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Europe’s war on tech companies continues, with Microsoft’s Skype the latest in the firing line. The company has lost an appeal in Belgium and could now be forced to hand over data. Specifically, Microsoft will have to supply data to law enforcement agencies about suspects in a criminal investigation.

The Belgian court had initially mandated Microsoft to share message and call data, but the company refused. This is a subject Microsoft has been willing to go to war over in recent years. The company tackled the US government to protect data held in an Irish center.

It has never necessarily been about protecting criminals, but more the way governments abuse power and compromise privacy. In this particular case, Microsoft argued it had no obligation to hand message and call data as it is not a telecom company.

Under Belgian law, telecom operators are required to give authorities access to data. Despite Microsoft’s argument, an appeal court judge in Antwerp ruled Microsoft is considered a telecom company.

While most would disagree, the ruling means the company must provide access to data for suspects in a criminal investigation.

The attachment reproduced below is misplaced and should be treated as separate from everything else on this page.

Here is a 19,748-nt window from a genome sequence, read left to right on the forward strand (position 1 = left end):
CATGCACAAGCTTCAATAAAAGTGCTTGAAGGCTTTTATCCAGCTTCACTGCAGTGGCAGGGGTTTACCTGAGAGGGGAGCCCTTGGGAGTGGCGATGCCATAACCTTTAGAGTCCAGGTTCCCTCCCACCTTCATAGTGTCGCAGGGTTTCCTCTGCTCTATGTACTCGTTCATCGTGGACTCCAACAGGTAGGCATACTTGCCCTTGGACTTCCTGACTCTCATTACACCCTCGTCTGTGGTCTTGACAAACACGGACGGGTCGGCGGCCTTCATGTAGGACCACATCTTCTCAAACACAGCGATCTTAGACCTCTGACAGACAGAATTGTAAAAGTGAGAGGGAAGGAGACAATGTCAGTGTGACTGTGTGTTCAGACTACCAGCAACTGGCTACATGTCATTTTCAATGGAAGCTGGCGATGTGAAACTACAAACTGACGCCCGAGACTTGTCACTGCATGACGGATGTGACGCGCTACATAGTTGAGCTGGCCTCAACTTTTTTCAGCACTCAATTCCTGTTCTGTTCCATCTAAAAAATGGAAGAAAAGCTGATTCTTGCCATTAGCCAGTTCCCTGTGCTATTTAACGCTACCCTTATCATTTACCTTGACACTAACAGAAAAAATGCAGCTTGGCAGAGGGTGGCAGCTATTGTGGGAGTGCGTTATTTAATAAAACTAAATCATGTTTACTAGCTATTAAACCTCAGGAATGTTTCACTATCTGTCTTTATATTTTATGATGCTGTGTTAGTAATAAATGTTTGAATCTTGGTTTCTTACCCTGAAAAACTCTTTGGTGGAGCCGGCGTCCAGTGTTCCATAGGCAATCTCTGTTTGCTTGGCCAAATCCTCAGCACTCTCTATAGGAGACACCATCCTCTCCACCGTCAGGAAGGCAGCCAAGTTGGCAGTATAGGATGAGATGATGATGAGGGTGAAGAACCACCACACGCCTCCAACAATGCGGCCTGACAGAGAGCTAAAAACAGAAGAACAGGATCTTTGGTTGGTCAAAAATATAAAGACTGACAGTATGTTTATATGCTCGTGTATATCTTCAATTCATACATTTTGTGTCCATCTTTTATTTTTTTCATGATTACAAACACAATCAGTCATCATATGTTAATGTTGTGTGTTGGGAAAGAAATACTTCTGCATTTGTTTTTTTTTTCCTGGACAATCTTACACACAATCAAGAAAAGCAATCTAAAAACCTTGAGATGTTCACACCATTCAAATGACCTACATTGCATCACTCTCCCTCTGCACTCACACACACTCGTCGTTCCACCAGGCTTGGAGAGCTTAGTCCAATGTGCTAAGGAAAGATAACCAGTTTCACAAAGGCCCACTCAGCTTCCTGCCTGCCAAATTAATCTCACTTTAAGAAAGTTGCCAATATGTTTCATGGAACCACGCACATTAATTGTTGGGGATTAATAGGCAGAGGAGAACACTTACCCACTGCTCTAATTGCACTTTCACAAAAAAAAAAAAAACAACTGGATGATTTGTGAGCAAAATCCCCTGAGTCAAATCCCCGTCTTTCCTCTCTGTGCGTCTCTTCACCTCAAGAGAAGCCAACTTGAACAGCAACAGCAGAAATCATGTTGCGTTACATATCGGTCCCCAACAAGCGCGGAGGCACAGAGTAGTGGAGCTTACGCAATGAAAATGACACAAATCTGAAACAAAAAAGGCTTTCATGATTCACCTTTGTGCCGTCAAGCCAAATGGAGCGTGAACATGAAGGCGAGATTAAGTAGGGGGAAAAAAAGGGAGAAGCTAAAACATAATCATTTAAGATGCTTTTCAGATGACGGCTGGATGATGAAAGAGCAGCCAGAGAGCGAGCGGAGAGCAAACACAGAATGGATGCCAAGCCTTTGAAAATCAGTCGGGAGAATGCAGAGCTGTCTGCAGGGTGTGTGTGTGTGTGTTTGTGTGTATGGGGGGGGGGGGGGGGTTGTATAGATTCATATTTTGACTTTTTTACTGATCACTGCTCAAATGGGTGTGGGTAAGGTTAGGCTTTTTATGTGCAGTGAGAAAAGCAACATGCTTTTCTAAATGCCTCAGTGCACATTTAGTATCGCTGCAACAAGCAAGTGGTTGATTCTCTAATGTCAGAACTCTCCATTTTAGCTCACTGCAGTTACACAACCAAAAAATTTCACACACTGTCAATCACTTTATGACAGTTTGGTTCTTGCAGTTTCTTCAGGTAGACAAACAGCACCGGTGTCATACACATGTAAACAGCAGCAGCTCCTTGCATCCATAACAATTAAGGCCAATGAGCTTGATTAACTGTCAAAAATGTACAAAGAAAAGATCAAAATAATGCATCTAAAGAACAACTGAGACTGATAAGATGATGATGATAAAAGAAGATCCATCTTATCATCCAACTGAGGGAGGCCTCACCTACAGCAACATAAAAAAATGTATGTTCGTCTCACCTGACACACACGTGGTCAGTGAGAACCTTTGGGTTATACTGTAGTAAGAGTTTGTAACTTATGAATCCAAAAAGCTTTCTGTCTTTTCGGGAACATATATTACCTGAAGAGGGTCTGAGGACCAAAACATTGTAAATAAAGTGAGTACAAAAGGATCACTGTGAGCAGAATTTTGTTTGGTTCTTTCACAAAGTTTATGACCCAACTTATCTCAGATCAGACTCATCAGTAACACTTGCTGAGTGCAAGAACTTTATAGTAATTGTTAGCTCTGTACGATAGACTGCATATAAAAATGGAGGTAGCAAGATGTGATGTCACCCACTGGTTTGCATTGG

Microsoft had also pointed out that its Skype data is held in Luxembourg, where the communications platform is based. However, the judge said that is not the case and the data is stored in Belgium.

In addition, the court ordered Microsoft to pay a $36,000 fine. Microsoft seems to be digging its heels in and says it is considering further legal options. How much time the company has is unclear. However, the judge said Microsoft must open the data as soon as possible.

European Woes

As I have consistently reported, Europe is clamping down on tech companies. The EU is notoriously strict on tech companies. This year has seen the Commission target companies that it believes are not complying with laws. Apple is in the midst of an ongoing tax wrangle over Irish breaks, while Google was recently handed a record fine of over $2 billion.

Microsoft has not been without its own problems in Europe. The Commission is currently holding a complaint against Microsoft from Kaspersky Lab. The Russian security company says Microsoft is holding back third-party anti-virus providers on Windows 10.